Following the global financial crisis, conventional banks have lost a trillion dollars, yet they are still not in favour of lending to the poor, Nobel Peace Prize winner Muhammad Yunus said on Saturday.
The Bangladesh banker and economist was giving the seventh Nelson Mandela Annual Lecture in Johannesburg.
“I had to create Grameen Bank because the conventional banks refused to lend to the poor. This is the same for conventional banks the world over,” Yunus said.
“They do not mind writing off a trillion dollars in a sub-prime crisis, but they still do not lend $100 to a poor woman despite the fact such loans have near a 100 percent repayment record globally,” he added.
Yunus said conventional banks also complained that the poor were not credit worthy.
“The real question to ask is whether banks are people worthy,” he added. At Grameen Bank, there were no legal instruments between lender and borrower, no guarantees, no collateral.
“And yet our money comes back while the prestigious banks all over the world that went down had all their intelligent paperwork, all their collateral, all the lawyers and legal systems to back up their lending, ” Yunus explained.
“When we give a $100 loan, behind that there’s a cow, there’s a few chickens, there’s something real,” Yunus said.
“The banks that are collapsing were based on chasing papers. It was a race to create a fantasy world of papers. And when something went wrong, the whole thing collapsed. ”
He said the Grameen Bank was locally based and its source of money was local.
“In other words, the money comes from the deposits of the people in the bank. We take the depositors’ money and lend it. We are not connected with international banks, so their crisis could not reach us.”
But Yunis noted that even if the problems springing from the global financial crisis were overcome, the world would still be left with some fundamental questions about the effectiveness of capitalism in tackling many other unresolved issues.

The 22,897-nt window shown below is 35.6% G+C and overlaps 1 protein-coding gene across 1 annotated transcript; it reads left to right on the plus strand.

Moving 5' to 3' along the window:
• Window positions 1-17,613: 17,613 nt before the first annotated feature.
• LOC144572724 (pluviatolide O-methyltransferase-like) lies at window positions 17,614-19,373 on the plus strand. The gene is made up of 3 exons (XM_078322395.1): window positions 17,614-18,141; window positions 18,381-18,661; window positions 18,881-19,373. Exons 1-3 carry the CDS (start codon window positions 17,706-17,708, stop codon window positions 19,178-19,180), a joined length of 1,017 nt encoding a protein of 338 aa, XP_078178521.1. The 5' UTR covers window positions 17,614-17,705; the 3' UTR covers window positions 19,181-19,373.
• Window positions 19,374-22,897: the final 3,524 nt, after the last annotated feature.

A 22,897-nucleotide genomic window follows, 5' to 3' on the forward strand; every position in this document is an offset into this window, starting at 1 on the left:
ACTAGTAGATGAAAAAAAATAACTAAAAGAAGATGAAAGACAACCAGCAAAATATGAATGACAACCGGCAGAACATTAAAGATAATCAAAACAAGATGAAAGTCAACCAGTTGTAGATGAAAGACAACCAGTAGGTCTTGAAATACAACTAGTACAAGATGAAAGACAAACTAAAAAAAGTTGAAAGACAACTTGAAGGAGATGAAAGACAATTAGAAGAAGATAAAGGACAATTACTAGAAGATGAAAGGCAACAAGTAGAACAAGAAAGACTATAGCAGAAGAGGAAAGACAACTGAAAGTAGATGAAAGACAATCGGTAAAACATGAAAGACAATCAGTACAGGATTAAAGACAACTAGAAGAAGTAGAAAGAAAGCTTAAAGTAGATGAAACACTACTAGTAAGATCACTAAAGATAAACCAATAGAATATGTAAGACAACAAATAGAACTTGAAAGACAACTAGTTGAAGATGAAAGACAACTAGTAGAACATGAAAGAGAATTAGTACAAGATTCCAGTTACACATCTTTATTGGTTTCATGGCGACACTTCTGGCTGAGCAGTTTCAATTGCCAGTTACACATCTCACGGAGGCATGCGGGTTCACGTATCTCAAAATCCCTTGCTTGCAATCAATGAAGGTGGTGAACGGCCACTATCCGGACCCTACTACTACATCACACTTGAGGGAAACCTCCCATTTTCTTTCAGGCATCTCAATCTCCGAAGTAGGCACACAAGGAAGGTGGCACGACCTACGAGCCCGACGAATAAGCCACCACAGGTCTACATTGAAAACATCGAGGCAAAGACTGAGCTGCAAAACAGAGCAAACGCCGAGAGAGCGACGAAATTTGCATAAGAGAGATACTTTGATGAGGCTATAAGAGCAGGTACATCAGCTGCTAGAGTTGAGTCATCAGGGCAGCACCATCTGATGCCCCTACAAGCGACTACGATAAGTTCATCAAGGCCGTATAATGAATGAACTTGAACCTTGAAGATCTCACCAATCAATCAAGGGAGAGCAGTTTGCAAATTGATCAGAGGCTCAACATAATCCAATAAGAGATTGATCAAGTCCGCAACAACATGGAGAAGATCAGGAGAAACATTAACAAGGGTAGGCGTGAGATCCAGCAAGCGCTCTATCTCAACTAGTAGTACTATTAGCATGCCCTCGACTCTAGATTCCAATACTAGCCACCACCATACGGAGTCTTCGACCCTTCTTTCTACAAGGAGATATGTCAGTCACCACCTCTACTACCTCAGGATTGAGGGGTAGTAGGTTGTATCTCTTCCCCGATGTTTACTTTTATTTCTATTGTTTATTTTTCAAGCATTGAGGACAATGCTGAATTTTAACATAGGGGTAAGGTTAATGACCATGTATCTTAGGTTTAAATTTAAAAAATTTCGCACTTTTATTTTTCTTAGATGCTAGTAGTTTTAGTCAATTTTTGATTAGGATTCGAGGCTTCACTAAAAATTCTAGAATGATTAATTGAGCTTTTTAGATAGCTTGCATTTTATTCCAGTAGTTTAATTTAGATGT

“There is only one concept of business in the whole world, and that is the purpose of business is to make money.”
He said the interpretation of the human being in this theory treated people as one-dimensional beings.
“Capitalism and the marketplace that has grown up around the theory make no room for the selfless dimensions of people … what about starting a business on the base of selflessness?” he asked.
Yunis proposed a second type of business alongside the existing one, calling it “social business.”
“This is a business whose purpose is to address and solve social problems, not to make money for its investors.”
He said Grameen had partnered in a joint project along these lines in Bangladesh with Danone. “Grameen collaborated with Danone to supply nutritious fortified yoghurt to the undernourished children of rural Bangladesh,” he said.
Grameen had also created a joint venture with Veolia of France to deliver safe drinking water to the villages of Bangladesh.
“Whenever I see a problem, I start a company to solve that problem,” Yunus said.
The lecture was attended by Nelson Mandela and his wife Graca Machel. Yunus congratulated Mandela on his forthcoming 91st birthday.
“You are the most wonderful person alive today,” he told Mandela. “I feel privileged to be on this planet while you are with us.”